Mississippian Indians were more common in other parts of the Southeast and Midwest. They had a hierarchical society, with status determined by heredity or exploits in war. They were militarily aggressive and fought battles to gain and defend group prestige, territories, and favored trade and tribute networks. The surviving, often flamboyant artifacts from Mississippian Indian sites reflect the need that those individuals felt to show their status and glorify themselves.
Measuring the involvement of historic North Carolina Indians with those large, powerful Mississippian groups is very difficult. Some minor elements of Mississippian culture can be found in various parts of our state, particularly in pottery types or religious or political ornaments. The Algonquian-speaking Indians met by the Roanoke Island colonists reflected some Mississippian influence, as did the later Cherokee.
Historic Native Americans
Most of the Indian groups met by early European explorers were practicing economic and settlement patterns of the Woodland culture. They grew crops of maize, tobacco, beans, and squash, spent considerable time hunting and fishing, and lived in small villages. In 1550, before the arrival of the first permanent European settlers, more than one hundred thousand Native Americans were living in present-day North Carolina. By 1800 that number had fallen to about twenty thousand.
What happened to the Native Americans? Unlike Europeans, Native Americans had no resistance, or immunity, to diseases that the Europeans brought with them. These diseases, such as smallpox, measles, and influenza, killed thousands of natives throughout the state.
Settlement by European Americans also pushed many Native Americans off their land. Some made treaties with the Whites, giving up land and moving farther west. Others fought back in battle but lost and were forced to give up their lands. These battles, as well as war with other Native American tribes, also killed many.
In the Coastal Plain Region, most of the smaller Algonquian-speaking tribes moved westward in the face of growing numbers of white settlers. But the Iroquoian-speaking Tuscarora stayed, living in villages along the Pamlico and Neuse Rivers.
Tensions between White settlers and the Tuscarora increased as White settlements in the Coastal Plain grew. European settlers would not let the Tuscarora hunt near their farms, which reduced the Tuscarora’s hunting lands. Some White traders cheated the Tuscarora. Some settlers even captured and sold Tuscarora into slavery.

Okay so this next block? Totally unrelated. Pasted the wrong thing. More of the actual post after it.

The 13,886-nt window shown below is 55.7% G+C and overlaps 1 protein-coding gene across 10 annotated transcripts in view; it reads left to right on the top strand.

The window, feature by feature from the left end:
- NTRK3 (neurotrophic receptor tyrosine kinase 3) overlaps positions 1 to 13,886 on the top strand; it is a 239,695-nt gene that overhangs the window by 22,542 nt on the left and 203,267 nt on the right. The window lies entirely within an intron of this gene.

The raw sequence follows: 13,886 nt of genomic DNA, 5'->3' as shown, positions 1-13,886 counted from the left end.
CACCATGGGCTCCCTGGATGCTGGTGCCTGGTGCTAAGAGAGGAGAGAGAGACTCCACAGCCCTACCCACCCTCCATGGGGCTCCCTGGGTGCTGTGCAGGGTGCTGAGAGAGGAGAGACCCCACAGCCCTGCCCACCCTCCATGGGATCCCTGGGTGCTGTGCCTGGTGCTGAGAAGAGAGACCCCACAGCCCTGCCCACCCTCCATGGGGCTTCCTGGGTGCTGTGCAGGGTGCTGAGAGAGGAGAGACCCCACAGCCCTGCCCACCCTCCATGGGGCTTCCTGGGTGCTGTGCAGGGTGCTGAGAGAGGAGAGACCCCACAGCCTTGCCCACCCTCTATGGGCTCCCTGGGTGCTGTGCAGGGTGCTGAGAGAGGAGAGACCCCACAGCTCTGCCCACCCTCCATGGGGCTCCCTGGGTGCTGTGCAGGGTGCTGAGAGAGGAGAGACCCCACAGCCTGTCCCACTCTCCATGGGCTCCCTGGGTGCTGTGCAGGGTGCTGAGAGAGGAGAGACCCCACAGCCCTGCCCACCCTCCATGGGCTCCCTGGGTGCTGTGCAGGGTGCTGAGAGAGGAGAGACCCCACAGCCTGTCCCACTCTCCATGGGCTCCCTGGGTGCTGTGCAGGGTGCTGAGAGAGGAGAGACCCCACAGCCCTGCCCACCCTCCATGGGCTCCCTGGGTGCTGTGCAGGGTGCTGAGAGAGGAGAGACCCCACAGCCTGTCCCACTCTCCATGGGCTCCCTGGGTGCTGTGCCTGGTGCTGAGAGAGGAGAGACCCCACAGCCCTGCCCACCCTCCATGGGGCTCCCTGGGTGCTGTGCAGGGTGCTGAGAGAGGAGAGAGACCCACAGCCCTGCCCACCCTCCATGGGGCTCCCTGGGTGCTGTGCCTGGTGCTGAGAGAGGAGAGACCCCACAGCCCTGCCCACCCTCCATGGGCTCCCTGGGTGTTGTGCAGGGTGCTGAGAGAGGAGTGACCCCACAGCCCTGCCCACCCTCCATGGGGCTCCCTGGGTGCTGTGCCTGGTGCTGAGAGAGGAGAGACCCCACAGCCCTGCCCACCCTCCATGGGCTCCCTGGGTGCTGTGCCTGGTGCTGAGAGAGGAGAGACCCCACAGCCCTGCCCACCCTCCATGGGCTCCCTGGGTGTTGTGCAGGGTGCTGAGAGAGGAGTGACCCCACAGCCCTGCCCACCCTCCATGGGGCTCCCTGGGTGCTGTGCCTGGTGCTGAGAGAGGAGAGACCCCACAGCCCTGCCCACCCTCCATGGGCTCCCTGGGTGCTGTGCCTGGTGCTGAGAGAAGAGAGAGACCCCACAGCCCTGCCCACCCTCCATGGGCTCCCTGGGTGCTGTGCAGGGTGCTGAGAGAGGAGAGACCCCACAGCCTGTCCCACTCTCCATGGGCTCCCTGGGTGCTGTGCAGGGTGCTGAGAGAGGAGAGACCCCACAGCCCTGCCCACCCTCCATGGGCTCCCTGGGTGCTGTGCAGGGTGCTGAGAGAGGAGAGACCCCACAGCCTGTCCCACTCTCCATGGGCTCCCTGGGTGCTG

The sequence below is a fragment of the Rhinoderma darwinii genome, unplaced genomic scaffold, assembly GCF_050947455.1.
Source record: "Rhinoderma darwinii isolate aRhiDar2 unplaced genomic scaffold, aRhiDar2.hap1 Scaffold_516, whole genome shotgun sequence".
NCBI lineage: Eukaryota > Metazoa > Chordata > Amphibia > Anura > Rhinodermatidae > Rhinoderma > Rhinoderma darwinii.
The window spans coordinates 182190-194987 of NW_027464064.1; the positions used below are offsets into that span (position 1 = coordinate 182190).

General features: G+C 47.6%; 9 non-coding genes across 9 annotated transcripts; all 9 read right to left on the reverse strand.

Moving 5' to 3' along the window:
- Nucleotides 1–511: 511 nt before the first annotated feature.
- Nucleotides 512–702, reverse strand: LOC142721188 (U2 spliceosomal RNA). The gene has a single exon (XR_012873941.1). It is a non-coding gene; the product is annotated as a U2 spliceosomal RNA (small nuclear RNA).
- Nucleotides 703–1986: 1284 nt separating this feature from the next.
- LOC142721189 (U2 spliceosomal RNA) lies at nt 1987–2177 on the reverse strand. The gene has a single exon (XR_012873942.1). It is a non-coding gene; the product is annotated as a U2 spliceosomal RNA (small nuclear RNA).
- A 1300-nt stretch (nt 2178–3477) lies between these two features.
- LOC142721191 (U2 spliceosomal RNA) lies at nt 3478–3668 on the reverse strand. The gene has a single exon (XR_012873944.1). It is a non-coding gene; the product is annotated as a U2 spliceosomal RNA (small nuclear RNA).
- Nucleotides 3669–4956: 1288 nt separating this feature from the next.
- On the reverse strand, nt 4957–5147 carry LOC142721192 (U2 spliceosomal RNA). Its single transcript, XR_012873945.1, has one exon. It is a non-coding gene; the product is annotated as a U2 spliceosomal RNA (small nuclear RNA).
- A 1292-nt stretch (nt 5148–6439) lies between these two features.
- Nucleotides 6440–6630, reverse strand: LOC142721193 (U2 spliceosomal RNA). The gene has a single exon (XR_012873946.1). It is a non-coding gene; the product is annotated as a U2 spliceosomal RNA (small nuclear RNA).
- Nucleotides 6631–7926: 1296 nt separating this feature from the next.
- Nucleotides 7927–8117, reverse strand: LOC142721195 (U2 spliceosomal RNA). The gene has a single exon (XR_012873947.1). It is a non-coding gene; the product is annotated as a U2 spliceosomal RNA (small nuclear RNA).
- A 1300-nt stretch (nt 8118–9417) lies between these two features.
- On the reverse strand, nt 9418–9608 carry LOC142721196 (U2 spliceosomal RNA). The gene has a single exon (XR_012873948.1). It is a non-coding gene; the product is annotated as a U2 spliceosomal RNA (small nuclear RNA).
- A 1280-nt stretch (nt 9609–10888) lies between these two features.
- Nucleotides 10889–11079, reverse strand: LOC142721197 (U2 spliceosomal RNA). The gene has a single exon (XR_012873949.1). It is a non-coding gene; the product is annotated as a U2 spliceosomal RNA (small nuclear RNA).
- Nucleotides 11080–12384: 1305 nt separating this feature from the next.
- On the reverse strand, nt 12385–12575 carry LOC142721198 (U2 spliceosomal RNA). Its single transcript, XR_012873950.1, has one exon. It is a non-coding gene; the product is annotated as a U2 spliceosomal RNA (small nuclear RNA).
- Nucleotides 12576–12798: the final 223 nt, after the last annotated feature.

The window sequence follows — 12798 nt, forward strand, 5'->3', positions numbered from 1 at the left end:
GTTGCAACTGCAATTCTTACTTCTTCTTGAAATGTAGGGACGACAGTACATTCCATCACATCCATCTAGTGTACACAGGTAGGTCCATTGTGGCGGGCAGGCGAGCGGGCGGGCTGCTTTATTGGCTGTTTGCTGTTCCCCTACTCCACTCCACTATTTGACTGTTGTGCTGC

The settlement of New Bern in 1710 took up even more of the Tuscarora land and may have provoked the Tuscarora Indian War (1711–1714). In 1711 the Tuscarora attacked White settlements along the Neuse and Pamlico Rivers. They were defeated in 1712 by an army led by Colonel John Barnwell of South Carolina. Later in 1712 the Tuscarora agreed to a peace treaty. According to terms in that treaty they were to move out of the area between the Neuse and Cape Fear Rivers.
After this peace, the North Carolina Assembly refused to reward Barnwell and his South Carolina troops. The Assembly felt the army had not completely destroyed the Tuscarora’s power. As a result, while returning to South Carolina, Barnwell’s troops killed some Tuscarora, captured about two hundred Tuscarora women and children, and sold them into slavery for the money. The Tuscarora retaliated by attacking more towns. The Tuscarora were defeated in a 1713 battle at Fort Noherooka (in present-day Greene County). Up to one thousand four hundred Tuscarora had been killed in the war. Another one thousand had been captured and sold into slavery. Many of the surviving Tuscarora left North Carolina and settled in New York and Canada.
In the Piedmont Region, the Siouan-speaking Catawba Indians were friendly to the settlers. But disease, especially smallpox, killed many. War with neighboring tribes also reduced their number. Of the five thousand Catawba estimated to have been living in the Carolinas in the early 1600s, fewer than three hundred remained in 1784.